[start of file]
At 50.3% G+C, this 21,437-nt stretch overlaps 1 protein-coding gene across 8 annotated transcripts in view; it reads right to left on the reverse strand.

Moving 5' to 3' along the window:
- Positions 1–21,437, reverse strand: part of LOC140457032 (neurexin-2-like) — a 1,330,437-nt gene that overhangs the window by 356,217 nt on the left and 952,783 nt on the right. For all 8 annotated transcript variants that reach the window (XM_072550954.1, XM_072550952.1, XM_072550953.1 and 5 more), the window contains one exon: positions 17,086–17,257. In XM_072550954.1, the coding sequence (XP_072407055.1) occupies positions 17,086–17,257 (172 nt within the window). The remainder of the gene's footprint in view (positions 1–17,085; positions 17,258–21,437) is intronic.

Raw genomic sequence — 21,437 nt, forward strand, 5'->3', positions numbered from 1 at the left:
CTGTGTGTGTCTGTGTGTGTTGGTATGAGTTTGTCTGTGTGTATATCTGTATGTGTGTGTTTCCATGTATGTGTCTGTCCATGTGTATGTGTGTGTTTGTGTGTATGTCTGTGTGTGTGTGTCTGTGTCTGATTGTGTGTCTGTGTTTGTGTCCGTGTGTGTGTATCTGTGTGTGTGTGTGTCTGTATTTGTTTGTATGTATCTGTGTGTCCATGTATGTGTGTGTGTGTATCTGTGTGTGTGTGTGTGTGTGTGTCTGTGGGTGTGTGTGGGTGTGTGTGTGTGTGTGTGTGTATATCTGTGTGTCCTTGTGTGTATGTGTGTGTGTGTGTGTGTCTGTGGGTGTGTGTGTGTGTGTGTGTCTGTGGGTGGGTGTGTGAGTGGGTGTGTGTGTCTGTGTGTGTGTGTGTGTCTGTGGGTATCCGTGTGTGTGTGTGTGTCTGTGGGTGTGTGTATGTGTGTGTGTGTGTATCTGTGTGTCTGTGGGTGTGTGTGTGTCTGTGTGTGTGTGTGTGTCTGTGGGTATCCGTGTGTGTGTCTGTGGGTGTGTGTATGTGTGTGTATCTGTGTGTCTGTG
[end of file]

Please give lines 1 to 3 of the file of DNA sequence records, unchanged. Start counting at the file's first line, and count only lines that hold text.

At 50.3% G+C, this 21,437-nt stretch overlaps 1 protein-coding gene across 8 annotated transcripts in view; it reads right to left on the reverse strand.

Moving 5' to 3' along the window:
- Positions 1–21,437, reverse strand: part of LOC140457032 (neurexin-2-like) — a 1,330,437-nt gene that overhangs the window by 356,217 nt on the left and 952,783 nt on the right. For all 8 annotated transcript variants that reach the window (XM_072550954.1, XM_072550952.1, XM_072550953.1 and 5 more), the window contains one exon: positions 17,086–17,257. In XM_072550954.1, the coding sequence (XP_072407055.1) occupies positions 17,086–17,257 (172 nt within the window). The remainder of the gene's footprint in view (positions 1–17,085; positions 17,258–21,437) is intronic.